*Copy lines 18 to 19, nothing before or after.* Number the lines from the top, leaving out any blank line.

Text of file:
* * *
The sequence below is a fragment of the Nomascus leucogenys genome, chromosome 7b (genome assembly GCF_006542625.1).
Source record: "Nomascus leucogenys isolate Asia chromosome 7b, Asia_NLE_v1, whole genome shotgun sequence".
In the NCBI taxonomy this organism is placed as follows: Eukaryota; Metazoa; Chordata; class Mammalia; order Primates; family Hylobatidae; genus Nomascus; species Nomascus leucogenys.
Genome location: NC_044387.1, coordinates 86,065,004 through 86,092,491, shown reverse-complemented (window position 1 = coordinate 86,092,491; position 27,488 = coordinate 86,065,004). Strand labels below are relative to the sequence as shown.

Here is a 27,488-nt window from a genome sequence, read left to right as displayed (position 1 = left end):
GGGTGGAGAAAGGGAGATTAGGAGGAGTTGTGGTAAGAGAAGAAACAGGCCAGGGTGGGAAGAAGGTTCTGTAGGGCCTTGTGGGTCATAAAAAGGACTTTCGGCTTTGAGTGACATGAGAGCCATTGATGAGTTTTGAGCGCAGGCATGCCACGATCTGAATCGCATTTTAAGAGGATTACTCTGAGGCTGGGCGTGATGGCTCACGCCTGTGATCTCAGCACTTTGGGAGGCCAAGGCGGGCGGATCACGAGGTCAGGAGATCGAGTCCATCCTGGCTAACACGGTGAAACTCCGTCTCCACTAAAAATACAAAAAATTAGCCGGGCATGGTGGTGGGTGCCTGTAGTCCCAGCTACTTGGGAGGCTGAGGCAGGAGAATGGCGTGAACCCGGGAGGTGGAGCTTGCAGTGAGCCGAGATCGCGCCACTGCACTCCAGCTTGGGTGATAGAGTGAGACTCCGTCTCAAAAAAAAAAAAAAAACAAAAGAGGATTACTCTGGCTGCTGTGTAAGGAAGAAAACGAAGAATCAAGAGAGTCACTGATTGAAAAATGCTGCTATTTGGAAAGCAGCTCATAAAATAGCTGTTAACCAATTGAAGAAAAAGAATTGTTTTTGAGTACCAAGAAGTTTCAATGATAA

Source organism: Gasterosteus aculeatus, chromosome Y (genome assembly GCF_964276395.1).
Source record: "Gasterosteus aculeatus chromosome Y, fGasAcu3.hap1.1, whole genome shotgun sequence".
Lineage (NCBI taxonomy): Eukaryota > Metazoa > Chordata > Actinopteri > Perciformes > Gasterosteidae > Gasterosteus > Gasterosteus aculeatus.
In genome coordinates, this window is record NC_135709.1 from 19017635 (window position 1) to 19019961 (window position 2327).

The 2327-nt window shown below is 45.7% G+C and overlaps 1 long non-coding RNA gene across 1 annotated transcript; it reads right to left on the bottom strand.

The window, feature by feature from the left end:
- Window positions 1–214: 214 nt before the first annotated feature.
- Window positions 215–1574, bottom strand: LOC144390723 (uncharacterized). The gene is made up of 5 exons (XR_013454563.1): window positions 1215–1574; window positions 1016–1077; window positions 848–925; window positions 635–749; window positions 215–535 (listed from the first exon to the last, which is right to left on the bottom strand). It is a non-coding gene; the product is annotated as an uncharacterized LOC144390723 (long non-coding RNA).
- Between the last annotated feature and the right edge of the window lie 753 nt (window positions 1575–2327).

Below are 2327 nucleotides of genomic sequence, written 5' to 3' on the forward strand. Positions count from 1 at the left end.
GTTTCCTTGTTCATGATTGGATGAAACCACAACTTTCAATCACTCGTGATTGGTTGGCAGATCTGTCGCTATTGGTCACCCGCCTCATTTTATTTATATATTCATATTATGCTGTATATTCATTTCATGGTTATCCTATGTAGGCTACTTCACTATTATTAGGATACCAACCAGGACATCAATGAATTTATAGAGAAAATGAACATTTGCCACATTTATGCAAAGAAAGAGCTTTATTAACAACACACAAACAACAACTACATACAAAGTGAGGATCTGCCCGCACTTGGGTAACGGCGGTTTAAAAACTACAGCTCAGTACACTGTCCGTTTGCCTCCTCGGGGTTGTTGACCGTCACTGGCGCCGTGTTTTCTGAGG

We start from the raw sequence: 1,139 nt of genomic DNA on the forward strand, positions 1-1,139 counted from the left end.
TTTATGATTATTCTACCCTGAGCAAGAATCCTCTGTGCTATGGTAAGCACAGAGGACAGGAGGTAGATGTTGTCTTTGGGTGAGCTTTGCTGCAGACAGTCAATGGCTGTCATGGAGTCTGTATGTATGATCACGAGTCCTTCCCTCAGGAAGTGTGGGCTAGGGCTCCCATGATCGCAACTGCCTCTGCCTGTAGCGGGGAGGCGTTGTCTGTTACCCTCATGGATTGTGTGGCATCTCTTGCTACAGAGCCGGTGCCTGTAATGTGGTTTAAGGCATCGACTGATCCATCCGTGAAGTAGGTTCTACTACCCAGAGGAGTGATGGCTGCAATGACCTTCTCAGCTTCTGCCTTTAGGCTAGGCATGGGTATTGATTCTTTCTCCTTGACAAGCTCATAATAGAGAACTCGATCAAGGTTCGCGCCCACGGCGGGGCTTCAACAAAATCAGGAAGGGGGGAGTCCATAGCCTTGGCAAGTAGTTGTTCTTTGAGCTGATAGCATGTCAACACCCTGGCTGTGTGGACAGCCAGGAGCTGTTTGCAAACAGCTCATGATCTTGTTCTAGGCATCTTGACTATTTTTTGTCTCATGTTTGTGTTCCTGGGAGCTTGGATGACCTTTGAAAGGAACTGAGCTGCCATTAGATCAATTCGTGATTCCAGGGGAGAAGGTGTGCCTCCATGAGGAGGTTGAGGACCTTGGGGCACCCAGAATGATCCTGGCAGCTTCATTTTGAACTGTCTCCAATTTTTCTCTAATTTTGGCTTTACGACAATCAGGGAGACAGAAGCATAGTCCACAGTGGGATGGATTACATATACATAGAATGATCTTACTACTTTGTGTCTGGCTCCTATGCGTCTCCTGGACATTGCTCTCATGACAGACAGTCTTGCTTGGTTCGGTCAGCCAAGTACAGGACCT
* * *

We start from the raw sequence: 1,139 nt of genomic DNA on the forward strand, positions 1-1,139 counted from the left end.
TTTATGATTATTCTACCCTGAGCAAGAATCCTCTGTGCTATGGTAAGCACAGAGGACAGGAGGTAGATGTTGTCTTTGGGTGAGCTTTGCTGCAGACAGTCAATGGCTGTCATGGAGTCTGTATGTATGATCACGAGTCCTTCCCTCAGGAAGTGTGGGCTAGGGCTCCCATGATCGCAACTGCCTCTGCCTGTAGCGGGGAGGCGTTGTCTGTTACCCTCATGGATTGTGTGGCATCTCTTGCTACAGAGCCGGTGCCTGTAATGTGGTTTAAGGCATCGACTGATCCATCCGTGAAGTAGGTTCTACTACCCAGAGGAGTGATGGCTGCAATGACCTTCTCAGCTTCTGCCTTTAGGCTAGGCATGGGTATTGATTCTTTCTCCTTGACAAGCTCATAATAGAGAACTCGATCAAGGTTCGCGCCCACGGCGGGGCTTCAACAAAATCAGGAAGGGGGGAGTCCATAGCCTTGGCAAGTAGTTGTTCTTTGAGCTGATAGCATGTCAACACCCTGGCTGTGTGGACAGCCAGGAGCTGTTTGCAAACAGCTCATGATCTTGTTCTAGGCATCTTGACTATTTTTTGTCTCATGTTTGTGTTCCTGGGAGCTTGGATGACCTTTGAAAGGAACTGAGCTGCCATTAGATCAATTCGTGATTCCAGGGGAGAAGGTGTGCCTCCATGAGGAGGTTGAGGACCTTGGGGCACCCAGAATGATCCTGGCAGCTTCATTTTGAACTGTCTCCAATTTTTCTCTAATTTTGGCTTTACGACAATCAGGGAGACAGAAGCATAGTCCACAGTGGGATGGATTACATATACATAGAATGATCTTACTACTTTGTGTCTGGCTCCTATGCGTCTCCTGGACATTGCTCTCATGACAGACAGTCTTGCTTGGTTCGGTCAGCCAAGTACAGGACCT